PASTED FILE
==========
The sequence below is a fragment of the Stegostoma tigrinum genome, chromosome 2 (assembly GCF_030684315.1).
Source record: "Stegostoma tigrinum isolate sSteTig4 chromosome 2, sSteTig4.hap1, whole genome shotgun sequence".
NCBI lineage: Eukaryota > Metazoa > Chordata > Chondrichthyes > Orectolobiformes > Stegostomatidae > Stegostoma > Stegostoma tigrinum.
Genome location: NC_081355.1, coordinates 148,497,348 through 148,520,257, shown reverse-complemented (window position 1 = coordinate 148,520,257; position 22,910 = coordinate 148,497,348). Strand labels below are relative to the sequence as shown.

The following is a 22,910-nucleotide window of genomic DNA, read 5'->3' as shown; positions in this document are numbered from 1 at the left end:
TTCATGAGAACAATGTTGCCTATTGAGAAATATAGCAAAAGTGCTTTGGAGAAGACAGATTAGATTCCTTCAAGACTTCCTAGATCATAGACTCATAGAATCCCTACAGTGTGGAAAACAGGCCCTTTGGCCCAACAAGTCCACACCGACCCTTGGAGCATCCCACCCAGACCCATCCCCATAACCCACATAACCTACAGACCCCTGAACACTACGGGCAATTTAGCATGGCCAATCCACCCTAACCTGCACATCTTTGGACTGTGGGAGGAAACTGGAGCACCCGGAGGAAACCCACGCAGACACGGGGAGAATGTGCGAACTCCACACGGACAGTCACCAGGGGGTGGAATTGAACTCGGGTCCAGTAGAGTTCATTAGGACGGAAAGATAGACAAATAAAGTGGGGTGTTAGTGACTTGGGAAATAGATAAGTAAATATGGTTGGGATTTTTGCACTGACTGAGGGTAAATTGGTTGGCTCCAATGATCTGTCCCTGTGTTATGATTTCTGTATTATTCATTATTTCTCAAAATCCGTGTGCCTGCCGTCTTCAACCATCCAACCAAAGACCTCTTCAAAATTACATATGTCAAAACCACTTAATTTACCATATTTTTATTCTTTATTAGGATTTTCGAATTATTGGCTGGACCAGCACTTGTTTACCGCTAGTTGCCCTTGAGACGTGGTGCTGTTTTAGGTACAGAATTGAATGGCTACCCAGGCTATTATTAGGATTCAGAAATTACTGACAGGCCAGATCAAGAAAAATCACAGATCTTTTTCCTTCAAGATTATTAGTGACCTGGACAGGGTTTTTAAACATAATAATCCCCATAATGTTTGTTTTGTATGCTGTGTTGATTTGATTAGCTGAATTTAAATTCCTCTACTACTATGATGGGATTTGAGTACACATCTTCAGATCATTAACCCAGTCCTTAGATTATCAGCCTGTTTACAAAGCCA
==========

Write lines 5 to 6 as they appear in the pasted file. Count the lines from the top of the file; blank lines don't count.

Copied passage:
The following is a 22,910-nucleotide window of genomic DNA, read 5'->3' as shown; positions in this document are numbered from 1 at the left end:
TTCATGAGAACAATGTTGCCTATTGAGAAATATAGCAAAAGTGCTTTGGAGAAGACAGATTAGATTCCTTCAAGACTTCCTAGATCATAGACTCATAGAATCCCTACAGTGTGGAAAACAGGCCCTTTGGCCCAACAAGTCCACACCGACCCTTGGAGCATCCCACCCAGACCCATCCCCATAACCCACATAACCTACAGACCCCTGAACACTACGGGCAATTTAGCATGGCCAATCCACCCTAACCTGCACATCTTTGGACTGTGGGAGGAAACTGGAGCACCCGGAGGAAACCCACGCAGACACGGGGAGAATGTGCGAACTCCACACGGACAGTCACCAGGGGGTGGAATTGAACTCGGGTCCAGTAGAGTTCATTAGGACGGAAAGATAGACAAATAAAGTGGGGTGTTAGTGACTTGGGAAATAGATAAGTAAATATGGTTGGGATTTTTGCACTGACTGAGGGTAAATTGGTTGGCTCCAATGATCTGTCCCTGTGTTATGATTTCTGTATTATTCATTATTTCTCAAAATCCGTGTGCCTGCCGTCTTCAACCATCCAACCAAAGACCTCTTCAAAATTACATATGTCAAAACCACTTAATTTACCATATTTTTATTCTTTATTAGGATTTTCGAATTATTGGCTGGACCAGCACTTGTTTACCGCTAGTTGCCCTTGAGACGTGGTGCTGTTTTAGGTACAGAATTGAATGGCTACCCAGGCTATTATTAGGATTCAGAAATTACTGACAGGCCAGATCAAGAAAAATCACAGATCTTTTTCCTTCAAGATTATTAGTGACCTGGACAGGGTTTTTAAACATAATAATCCCCATAATGTTTGTTTTGTATGCTGTGTTGATTTGATTAGCTGAATTTAAATTCCTCTACTACTATGATGGGATTTGAGTACACATCTTCAGATCATTAACCCAGTCCTTAGATTATCAGCCTGTTTACAAAGCCA